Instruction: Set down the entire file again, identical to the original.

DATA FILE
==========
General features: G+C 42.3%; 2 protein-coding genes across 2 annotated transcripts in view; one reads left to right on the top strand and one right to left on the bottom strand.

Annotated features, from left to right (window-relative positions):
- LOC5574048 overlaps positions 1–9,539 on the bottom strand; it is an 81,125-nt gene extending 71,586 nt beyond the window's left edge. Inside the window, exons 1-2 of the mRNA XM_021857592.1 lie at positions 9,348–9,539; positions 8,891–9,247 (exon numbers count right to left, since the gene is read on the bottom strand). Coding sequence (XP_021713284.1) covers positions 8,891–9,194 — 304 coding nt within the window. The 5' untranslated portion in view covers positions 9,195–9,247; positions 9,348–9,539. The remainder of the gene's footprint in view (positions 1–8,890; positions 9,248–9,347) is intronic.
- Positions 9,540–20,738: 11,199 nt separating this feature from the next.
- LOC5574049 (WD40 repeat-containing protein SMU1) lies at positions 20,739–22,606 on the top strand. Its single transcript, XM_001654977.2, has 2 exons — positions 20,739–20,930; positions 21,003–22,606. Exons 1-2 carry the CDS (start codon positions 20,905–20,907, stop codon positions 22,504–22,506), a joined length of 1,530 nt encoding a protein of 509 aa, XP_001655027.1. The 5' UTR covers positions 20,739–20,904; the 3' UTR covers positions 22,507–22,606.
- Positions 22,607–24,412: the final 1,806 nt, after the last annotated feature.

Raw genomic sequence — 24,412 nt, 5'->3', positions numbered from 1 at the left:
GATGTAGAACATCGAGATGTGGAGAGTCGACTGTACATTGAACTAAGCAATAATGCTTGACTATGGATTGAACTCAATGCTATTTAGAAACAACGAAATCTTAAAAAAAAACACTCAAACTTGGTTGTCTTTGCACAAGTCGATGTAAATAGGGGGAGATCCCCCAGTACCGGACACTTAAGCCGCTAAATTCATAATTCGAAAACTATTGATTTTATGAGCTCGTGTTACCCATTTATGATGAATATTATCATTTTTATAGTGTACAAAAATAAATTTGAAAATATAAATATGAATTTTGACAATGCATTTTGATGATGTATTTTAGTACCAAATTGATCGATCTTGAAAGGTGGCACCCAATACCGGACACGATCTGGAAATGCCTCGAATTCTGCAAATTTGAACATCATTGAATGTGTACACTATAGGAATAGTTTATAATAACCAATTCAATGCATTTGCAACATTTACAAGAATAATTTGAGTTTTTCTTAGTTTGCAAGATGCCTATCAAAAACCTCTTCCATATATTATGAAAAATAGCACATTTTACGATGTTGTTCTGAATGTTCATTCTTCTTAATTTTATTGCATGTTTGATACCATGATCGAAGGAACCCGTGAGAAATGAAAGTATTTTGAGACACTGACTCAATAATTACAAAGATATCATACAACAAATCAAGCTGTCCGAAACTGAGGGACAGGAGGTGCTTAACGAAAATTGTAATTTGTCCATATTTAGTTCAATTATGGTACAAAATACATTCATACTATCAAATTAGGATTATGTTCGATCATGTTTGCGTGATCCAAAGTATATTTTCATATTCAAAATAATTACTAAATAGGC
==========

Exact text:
General features: G+C 42.3%; 2 protein-coding genes across 2 annotated transcripts in view; one reads left to right on the top strand and one right to left on the bottom strand.

Annotated features, from left to right (window-relative positions):
- LOC5574048 overlaps positions 1–9,539 on the bottom strand; it is an 81,125-nt gene extending 71,586 nt beyond the window's left edge. Inside the window, exons 1-2 of the mRNA XM_021857592.1 lie at positions 9,348–9,539; positions 8,891–9,247 (exon numbers count right to left, since the gene is read on the bottom strand). Coding sequence (XP_021713284.1) covers positions 8,891–9,194 — 304 coding nt within the window. The 5' untranslated portion in view covers positions 9,195–9,247; positions 9,348–9,539. The remainder of the gene's footprint in view (positions 1–8,890; positions 9,248–9,347) is intronic.
- Positions 9,540–20,738: 11,199 nt separating this feature from the next.
- LOC5574049 (WD40 repeat-containing protein SMU1) lies at positions 20,739–22,606 on the top strand. Its single transcript, XM_001654977.2, has 2 exons — positions 20,739–20,930; positions 21,003–22,606. Exons 1-2 carry the CDS (start codon positions 20,905–20,907, stop codon positions 22,504–22,506), a joined length of 1,530 nt encoding a protein of 509 aa, XP_001655027.1. The 5' UTR covers positions 20,739–20,904; the 3' UTR covers positions 22,507–22,606.
- Positions 22,607–24,412: the final 1,806 nt, after the last annotated feature.

Raw genomic sequence — 24,412 nt, 5'->3', positions numbered from 1 at the left:
GATGTAGAACATCGAGATGTGGAGAGTCGACTGTACATTGAACTAAGCAATAATGCTTGACTATGGATTGAACTCAATGCTATTTAGAAACAACGAAATCTTAAAAAAAAACACTCAAACTTGGTTGTCTTTGCACAAGTCGATGTAAATAGGGGGAGATCCCCCAGTACCGGACACTTAAGCCGCTAAATTCATAATTCGAAAACTATTGATTTTATGAGCTCGTGTTACCCATTTATGATGAATATTATCATTTTTATAGTGTACAAAAATAAATTTGAAAATATAAATATGAATTTTGACAATGCATTTTGATGATGTATTTTAGTACCAAATTGATCGATCTTGAAAGGTGGCACCCAATACCGGACACGATCTGGAAATGCCTCGAATTCTGCAAATTTGAACATCATTGAATGTGTACACTATAGGAATAGTTTATAATAACCAATTCAATGCATTTGCAACATTTACAAGAATAATTTGAGTTTTTCTTAGTTTGCAAGATGCCTATCAAAAACCTCTTCCATATATTATGAAAAATAGCACATTTTACGATGTTGTTCTGAATGTTCATTCTTCTTAATTTTATTGCATGTTTGATACCATGATCGAAGGAACCCGTGAGAAATGAAAGTATTTTGAGACACTGACTCAATAATTACAAAGATATCATACAACAAATCAAGCTGTCCGAAACTGAGGGACAGGAGGTGCTTAACGAAAATTGTAATTTGTCCATATTTAGTTCAATTATGGTACAAAATACATTCATACTATCAAATTAGGATTATGTTCGATCATGTTTGCGTGATCCAAAGTATATTTTCATATTCAAAATAATTACTAAATAGGC